If you’re thinking about buying a camping hammock or looking to upgrade, the length of a gathered-end hammock can make a big difference in your comfort.
The 4 foot rule of thumb
Most hammock experts recommend getting a hammock that is 4 feet longer than your height so you can lie nearly flat in it for sleeping. So if you’re 5′ 10″ tall, you’d want a hammock that’s 9′ 10″ long.
Why the extra length? The ends of a hammock hang at an angle so you can’t use the full length of fabric. So, the extra 4 feet of fabric gives you enough length to get a fairly flat “lay” for sleeping when you’re stretched out at night. Longer hammocks also make it possible to stretch out diagonally in a hammock, which is good for side sleepers who want a flat surface.
If your hammock is not long enough, you’ll sleep in a banana shape, which can lead to hyper-extended knees and knee pain. That’s why shorter length hammocks are best used for seats or lounging, rather than camping, at least for taller people.
This table lists the most popular camping and backpacking hammocks that people can buy off the shelf without buying a custom made hammock from a cottage manufacturer. While you can order a custom hammock from a cottage gear manufacturer, just understand that they have pretty long backorder delays and it’s not really necessary when buying a simple net-less hammock, unless you want a special color, fabric, or design.
Custom-made gear is nice, but it’s easy to make a mistake when you spec one out. I’ve done it myself. If you’re looking to buy your first hammock, I really would recommend that you buy one off-the-shelf. Most of them are quite inexpensive, like 25%-50% less than a simple custom-made hammock. Use it for a season and compare it to your friends’. It’s best to understand what you changes you want and why before you invest in custom-made gear, since there’s no return policy.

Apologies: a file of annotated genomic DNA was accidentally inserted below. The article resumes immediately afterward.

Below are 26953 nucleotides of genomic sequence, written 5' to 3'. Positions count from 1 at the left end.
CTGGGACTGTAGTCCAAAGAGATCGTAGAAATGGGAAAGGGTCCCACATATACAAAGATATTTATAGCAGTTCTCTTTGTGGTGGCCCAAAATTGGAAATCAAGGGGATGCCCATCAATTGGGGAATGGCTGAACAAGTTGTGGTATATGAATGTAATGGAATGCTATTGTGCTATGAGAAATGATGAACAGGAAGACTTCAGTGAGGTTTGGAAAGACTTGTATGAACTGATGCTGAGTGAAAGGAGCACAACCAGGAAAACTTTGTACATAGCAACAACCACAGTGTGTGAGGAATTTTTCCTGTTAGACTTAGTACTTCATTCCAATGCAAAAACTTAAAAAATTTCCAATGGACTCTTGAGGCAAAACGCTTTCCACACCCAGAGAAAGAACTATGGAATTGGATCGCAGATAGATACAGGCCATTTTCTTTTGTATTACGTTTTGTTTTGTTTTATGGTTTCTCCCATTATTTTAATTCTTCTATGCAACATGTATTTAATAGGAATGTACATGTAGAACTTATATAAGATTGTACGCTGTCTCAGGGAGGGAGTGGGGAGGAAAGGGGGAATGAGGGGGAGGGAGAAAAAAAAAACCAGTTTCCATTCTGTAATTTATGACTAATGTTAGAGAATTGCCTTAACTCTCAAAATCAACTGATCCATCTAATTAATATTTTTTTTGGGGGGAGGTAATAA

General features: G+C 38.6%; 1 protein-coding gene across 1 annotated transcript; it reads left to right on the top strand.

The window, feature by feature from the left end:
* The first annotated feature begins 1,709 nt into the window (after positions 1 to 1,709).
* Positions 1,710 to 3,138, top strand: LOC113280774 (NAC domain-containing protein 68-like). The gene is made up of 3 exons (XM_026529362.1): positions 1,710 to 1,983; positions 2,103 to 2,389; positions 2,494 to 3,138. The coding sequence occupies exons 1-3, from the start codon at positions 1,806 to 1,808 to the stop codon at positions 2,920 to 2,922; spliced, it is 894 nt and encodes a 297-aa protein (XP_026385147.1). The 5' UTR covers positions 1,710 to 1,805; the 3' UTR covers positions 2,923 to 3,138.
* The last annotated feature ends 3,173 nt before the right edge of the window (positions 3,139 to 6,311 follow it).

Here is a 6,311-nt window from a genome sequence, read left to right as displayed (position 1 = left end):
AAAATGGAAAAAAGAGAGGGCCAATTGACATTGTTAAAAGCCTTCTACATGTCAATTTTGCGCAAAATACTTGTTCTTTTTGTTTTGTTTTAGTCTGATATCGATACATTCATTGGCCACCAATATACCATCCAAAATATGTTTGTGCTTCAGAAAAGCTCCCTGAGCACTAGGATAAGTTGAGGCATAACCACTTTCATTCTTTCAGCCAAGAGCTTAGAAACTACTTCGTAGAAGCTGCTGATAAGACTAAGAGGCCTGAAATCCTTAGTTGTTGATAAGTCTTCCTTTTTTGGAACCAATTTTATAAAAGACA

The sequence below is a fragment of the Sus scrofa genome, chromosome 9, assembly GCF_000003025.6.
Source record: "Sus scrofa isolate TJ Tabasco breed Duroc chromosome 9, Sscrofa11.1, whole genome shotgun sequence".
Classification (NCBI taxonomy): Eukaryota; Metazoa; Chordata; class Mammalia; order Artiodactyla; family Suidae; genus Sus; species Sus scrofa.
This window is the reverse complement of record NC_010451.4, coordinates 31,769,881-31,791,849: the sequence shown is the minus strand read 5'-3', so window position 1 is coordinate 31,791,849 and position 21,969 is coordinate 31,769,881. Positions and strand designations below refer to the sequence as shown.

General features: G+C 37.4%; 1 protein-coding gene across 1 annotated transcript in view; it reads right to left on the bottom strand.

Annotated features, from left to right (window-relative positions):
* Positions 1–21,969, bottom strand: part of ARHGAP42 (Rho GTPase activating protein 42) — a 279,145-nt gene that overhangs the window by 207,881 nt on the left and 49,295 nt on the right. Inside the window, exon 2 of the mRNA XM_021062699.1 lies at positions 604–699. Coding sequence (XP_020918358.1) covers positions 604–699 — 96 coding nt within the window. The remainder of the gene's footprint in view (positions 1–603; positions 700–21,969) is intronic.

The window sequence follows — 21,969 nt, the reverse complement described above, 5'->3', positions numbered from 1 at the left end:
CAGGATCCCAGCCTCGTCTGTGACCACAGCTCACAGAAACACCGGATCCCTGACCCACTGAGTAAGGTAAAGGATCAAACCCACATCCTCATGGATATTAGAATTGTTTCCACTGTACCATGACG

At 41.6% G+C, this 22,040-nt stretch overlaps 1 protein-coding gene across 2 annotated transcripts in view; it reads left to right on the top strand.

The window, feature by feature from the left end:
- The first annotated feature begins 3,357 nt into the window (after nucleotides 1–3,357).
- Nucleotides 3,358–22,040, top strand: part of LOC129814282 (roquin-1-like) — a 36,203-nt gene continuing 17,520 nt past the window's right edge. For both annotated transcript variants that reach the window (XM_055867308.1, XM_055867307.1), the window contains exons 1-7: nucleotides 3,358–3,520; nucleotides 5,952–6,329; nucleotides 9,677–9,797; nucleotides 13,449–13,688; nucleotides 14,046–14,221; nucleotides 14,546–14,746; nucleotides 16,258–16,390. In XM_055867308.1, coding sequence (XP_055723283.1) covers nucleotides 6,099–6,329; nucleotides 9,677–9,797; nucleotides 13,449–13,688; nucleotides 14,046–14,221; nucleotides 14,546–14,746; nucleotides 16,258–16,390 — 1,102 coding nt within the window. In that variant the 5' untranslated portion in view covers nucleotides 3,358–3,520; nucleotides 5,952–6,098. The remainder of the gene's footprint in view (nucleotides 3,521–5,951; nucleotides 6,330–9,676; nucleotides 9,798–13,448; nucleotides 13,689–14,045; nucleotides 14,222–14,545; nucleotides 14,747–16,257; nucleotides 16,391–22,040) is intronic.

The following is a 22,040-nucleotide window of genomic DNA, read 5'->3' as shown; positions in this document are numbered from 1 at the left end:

As you can see, longer hammocks are usually heavier than shorter ones. But the motivation for using a camping hammock is usually comfort and easy campsite selection, not gear weight. When you add in all the other pieces of gear needed for hammock camping such as tarp, bug netting, back insulation, and a quilt or sleeping bag, hammocks are not that much lighter weight than a ground-based ultralight shelter and sleep system. Don’t be fooled into thinking that the lightest weight hammock will be the best one for sleeping, just because it’s lighter weight than others.
I have several of the gathered hammocks listed: the 10′ Warbonnet Blackbird, a Thermarest Slacker Single, ENO Sub 7, and Hummingbird Hammock Single, and sleep best in the Warbonnet because the extra length lets me lie flat. I’m 5′ 11″ and it’s the perfect size for me.
The best hammock length for you will be one that you enjoy using. The four foot rule is just a guideline, but I’ve found it very helpful when buying hammocks for backpacking and wanted to pass it along.
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